Author Topic: oscilloscope suitable for analyzing 10BASE-T signal  (Read 8363 times)

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Offline m4rtin

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oscilloscope suitable for analyzing 10BASE-T signal
« on: October 02, 2013, 08:22:10 am »
I would like to analyze 10BASE-T Ethernet signal with oscilloscope. Signaling rate for 10BASE-T is nominally 10 MHz. An all-1's Manchester-encoded signal will result in a 10 MHz waveform. However, as this document by Fluke Networks states, the 10 MHz is a bare minimum. I would prefer if I could connect the oscilloscope with my PC(or at least later upload the measurements to PC). Any suggestions to specific model/lineup or experience with analyzing 10BASE-T Ethernet signal?
« Last Edit: October 02, 2013, 08:34:21 am by m4rtin »
 

Offline Rerouter

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Re: oscilloscope suitable for analyzing 10BASE-T signal
« Reply #1 on: October 02, 2013, 08:31:57 am »
what about it do you wish to measure? eye diagrams? real time triggering and decoding? etc
 

Offline m4rtin

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Re: oscilloscope suitable for analyzing 10BASE-T signal
« Reply #2 on: October 02, 2013, 09:00:18 am »
what about it do you wish to measure? eye diagrams? real time triggering and decoding? etc

I would like to analyze an Ethernet frame in way that I can see the raw AC signal(constantly varying signal voltages on y-axe) on the wire in real time, save the results and later analyze the results. By analyzing I mean to analyze the encoding, find the MAC address bit-pattern in the saved oscilloscope data etc.
 

Offline TMM

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Re: oscilloscope suitable for analyzing 10BASE-T signal
« Reply #3 on: October 02, 2013, 09:05:23 am »
If you aren't interested in the signal integrity, but rather just the data, use a logic analyser.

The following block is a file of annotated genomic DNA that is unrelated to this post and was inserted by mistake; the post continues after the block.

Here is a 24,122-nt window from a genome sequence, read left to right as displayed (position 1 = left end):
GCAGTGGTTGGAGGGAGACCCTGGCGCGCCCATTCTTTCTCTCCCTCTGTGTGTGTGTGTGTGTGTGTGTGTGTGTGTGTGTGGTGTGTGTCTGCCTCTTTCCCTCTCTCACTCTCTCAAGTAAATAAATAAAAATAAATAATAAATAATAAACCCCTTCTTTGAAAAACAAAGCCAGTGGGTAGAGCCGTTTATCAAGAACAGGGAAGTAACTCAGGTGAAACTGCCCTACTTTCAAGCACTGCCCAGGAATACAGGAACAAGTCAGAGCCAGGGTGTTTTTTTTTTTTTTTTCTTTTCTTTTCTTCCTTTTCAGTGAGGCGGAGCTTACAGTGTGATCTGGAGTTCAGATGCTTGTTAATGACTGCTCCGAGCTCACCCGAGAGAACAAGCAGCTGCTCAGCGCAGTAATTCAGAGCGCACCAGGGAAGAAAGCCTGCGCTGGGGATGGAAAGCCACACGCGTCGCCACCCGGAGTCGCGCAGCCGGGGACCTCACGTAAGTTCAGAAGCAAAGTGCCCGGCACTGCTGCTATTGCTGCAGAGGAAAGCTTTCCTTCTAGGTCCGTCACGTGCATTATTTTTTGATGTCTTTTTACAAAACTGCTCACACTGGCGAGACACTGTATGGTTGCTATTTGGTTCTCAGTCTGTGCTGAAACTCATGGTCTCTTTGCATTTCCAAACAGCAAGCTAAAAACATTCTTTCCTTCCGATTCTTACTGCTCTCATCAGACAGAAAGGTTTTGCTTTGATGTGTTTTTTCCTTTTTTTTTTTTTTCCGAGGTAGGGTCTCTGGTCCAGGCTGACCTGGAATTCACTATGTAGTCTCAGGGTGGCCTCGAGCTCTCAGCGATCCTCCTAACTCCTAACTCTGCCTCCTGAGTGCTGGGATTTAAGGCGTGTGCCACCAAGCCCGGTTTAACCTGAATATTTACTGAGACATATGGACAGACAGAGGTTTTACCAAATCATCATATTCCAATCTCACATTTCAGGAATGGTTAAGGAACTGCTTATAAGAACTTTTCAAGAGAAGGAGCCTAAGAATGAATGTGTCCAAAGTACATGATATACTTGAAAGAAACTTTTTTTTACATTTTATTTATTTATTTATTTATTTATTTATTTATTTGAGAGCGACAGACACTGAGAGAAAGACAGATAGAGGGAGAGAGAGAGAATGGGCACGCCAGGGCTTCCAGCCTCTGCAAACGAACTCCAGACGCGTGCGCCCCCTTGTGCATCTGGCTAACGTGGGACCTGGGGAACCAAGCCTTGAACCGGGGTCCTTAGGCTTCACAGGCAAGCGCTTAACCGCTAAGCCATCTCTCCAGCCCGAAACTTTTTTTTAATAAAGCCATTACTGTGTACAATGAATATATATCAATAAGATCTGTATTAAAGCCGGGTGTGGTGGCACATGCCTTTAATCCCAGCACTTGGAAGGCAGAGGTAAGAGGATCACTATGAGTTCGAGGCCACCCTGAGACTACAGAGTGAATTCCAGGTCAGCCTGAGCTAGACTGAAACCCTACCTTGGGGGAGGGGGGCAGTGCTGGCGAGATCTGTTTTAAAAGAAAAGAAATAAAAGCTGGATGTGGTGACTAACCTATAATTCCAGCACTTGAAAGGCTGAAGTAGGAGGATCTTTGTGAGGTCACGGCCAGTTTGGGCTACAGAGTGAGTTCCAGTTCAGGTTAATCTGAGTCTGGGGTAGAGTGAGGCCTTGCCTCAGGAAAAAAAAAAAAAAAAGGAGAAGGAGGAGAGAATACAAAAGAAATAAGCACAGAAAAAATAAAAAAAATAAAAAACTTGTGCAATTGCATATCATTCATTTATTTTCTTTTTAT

Offline nctnico

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Re: oscilloscope suitable for analyzing 10BASE-T signal
« Reply #4 on: October 02, 2013, 01:44:30 pm »
Better yet use a PC with Wireshark to capture and analyse ethernet data. A scope or a logic analyser are utterly useless for analysing network data. You may need to use a hub instead of a switch in order to capture all the data to/from a host. Ethernet hubs (10Mbit or 100Mbit) can be bought thru Ebay.
There are small lies, big lies and then there is what is on the screen of your oscilloscope.
 

Offline m4rtin

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Re: oscilloscope suitable for analyzing 10BASE-T signal
« Reply #5 on: October 02, 2013, 04:46:18 pm »
If you aren't interested in the signal integrity, but rather just the data, use a logic analyser.

For testing the signal integrity I should use oscilloscope with eye diagram support?

Essentially I need a device which is capable of  displaying and storing a waveform like this:



As I don't have an oscilloscope nor a logic analyzer, I thought I buy one which can be used later for some other measurements if needed.


Better yet use a PC with Wireshark to capture and analyse ethernet data. A scope or a logic analyser are utterly useless for analysing network data. You may need to use a hub instead of a switch in order to capture all the data to/from a host. Ethernet hubs (10Mbit or 100Mbit) can be bought thru Ebay.

I'm aware of this, but I need to show an electrical signal of an Ethernet frame.
 

Offline m4rtin

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Re: oscilloscope suitable for analyzing 10BASE-T signal
« Reply #6 on: October 04, 2013, 09:42:31 am »
If you aren't interested in the signal integrity, but rather just the data, use a logic analyser.

Ok. But any suggestions on specific PC-based logic analyzer below 300$? As I understand, in case of PC-based logic analyzers, the software capabilities and user interface is as important as the capabilities of the logic analyzer itself. Logic analyzer should support at least 20MHz and from +2.5V to -2.5V. Other than that, it should be as simple as possible as I have no previous experience with such tool :)
 

Offline dfmischler

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Re: oscilloscope suitable for analyzing 10BASE-T signal
« Reply #7 on: October 04, 2013, 10:03:09 am »
My question is: why would anyone care?  10baseT is no longer in widespread use (just in legacy devices).  And you need better equipment for 100baseTX or 1000baseT.
 

Offline BillyD

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Re: oscilloscope suitable for analyzing 10BASE-T signal
« Reply #8 on: October 04, 2013, 10:09:55 am »